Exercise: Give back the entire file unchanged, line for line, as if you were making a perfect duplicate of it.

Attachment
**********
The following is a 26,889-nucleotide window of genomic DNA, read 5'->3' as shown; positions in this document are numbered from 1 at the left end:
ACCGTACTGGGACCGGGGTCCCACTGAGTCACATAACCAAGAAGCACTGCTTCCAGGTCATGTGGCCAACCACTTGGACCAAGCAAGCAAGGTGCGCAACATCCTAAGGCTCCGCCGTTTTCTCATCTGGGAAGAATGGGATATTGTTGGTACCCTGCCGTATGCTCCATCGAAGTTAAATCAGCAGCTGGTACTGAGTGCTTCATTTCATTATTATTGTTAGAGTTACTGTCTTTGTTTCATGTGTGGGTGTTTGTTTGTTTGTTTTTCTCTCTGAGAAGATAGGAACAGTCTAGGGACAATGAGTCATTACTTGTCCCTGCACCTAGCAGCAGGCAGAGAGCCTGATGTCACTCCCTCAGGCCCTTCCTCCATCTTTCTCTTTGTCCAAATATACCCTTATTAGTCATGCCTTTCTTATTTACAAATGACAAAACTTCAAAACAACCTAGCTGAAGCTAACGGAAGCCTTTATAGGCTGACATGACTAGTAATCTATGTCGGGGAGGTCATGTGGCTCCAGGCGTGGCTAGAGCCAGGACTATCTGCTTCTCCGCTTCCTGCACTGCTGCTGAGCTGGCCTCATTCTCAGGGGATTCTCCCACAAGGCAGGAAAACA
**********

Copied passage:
The following is a 26,889-nucleotide window of genomic DNA, read 5'->3' as shown; positions in this document are numbered from 1 at the left end:
ACCGTACTGGGACCGGGGTCCCACTGAGTCACATAACCAAGAAGCACTGCTTCCAGGTCATGTGGCCAACCACTTGGACCAAGCAAGCAAGGTGCGCAACATCCTAAGGCTCCGCCGTTTTCTCATCTGGGAAGAATGGGATATTGTTGGTACCCTGCCGTATGCTCCATCGAAGTTAAATCAGCAGCTGGTACTGAGTGCTTCATTTCATTATTATTGTTAGAGTTACTGTCTTTGTTTCATGTGTGGGTGTTTGTTTGTTTGTTTTTCTCTCTGAGAAGATAGGAACAGTCTAGGGACAATGAGTCATTACTTGTCCCTGCACCTAGCAGCAGGCAGAGAGCCTGATGTCACTCCCTCAGGCCCTTCCTCCATCTTTCTCTTTGTCCAAATATACCCTTATTAGTCATGCCTTTCTTATTTACAAATGACAAAACTTCAAAACAACCTAGCTGAAGCTAACGGAAGCCTTTATAGGCTGACATGACTAGTAATCTATGTCGGGGAGGTCATGTGGCTCCAGGCGTGGCTAGAGCCAGGACTATCTGCTTCTCCGCTTCCTGCACTGCTGCTGAGCTGGCCTCATTCTCAGGGGATTCTCCCACAAGGCAGGAAAACA